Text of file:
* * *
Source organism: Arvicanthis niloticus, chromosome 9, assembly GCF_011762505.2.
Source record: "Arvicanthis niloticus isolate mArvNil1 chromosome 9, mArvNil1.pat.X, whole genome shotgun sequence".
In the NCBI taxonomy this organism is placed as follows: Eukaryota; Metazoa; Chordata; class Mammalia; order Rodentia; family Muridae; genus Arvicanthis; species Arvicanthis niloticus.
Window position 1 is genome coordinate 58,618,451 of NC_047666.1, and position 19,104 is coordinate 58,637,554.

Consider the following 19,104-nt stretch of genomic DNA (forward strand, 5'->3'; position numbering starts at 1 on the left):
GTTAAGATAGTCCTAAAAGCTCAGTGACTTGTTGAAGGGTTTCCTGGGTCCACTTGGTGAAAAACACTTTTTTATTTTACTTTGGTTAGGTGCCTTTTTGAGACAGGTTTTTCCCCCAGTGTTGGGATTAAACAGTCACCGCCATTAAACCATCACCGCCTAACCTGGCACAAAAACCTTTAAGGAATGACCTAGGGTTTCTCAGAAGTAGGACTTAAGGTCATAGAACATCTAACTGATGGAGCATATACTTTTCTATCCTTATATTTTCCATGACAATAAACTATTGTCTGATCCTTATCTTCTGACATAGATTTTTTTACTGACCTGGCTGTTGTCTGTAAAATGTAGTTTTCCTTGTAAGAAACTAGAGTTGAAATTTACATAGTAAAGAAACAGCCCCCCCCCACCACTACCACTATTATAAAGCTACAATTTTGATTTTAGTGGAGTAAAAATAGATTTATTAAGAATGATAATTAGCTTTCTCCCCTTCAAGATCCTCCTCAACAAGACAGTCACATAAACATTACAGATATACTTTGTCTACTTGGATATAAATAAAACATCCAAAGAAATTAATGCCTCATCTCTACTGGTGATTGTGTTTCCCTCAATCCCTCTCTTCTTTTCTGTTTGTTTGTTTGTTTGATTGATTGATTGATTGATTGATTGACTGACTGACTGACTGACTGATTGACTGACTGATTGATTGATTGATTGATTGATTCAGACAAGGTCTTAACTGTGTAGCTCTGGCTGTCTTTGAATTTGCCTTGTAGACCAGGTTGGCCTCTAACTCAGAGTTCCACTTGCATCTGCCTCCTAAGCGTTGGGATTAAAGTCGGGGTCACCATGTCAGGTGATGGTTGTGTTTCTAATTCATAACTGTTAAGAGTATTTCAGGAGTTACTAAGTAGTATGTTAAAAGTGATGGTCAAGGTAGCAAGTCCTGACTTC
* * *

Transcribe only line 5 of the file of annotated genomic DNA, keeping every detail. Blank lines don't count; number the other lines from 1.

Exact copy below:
Consider the following 19,104-nt stretch of genomic DNA (forward strand, 5'->3'; position numbering starts at 1 on the left):